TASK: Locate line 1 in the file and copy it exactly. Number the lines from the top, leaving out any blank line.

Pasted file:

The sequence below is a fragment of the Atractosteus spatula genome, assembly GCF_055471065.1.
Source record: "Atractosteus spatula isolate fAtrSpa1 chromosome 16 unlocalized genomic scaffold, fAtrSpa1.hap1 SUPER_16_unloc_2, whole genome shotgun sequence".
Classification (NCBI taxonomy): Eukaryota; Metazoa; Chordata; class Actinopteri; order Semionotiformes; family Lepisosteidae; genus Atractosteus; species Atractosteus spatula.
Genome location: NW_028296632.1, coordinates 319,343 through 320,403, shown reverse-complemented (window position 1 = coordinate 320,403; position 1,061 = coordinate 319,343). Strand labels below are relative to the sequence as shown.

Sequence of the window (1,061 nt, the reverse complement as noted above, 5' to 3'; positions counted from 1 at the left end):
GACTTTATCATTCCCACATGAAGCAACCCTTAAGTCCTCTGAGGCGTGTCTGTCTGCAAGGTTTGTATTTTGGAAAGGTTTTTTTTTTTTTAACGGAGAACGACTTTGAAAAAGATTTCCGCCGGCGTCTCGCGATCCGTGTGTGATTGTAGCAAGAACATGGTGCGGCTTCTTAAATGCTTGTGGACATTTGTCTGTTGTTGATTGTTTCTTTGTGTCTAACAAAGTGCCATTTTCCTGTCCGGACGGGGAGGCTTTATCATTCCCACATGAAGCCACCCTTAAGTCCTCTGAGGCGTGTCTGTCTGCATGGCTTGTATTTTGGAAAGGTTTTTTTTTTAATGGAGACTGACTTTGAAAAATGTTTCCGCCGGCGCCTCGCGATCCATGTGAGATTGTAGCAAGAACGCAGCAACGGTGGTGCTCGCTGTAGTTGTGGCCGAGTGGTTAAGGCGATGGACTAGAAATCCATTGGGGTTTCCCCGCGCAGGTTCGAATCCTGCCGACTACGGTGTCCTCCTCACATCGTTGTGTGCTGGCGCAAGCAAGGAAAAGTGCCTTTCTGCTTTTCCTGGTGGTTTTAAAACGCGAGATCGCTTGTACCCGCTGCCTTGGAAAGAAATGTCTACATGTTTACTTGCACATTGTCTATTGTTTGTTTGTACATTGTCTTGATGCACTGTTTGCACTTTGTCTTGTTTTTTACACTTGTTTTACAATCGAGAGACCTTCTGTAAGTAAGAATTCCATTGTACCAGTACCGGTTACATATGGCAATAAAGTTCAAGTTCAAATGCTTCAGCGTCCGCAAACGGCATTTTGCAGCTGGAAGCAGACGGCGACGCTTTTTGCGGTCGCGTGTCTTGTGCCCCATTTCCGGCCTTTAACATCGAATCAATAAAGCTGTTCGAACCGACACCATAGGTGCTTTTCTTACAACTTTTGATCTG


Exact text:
The sequence below is a fragment of the Atractosteus spatula genome, assembly GCF_055471065.1.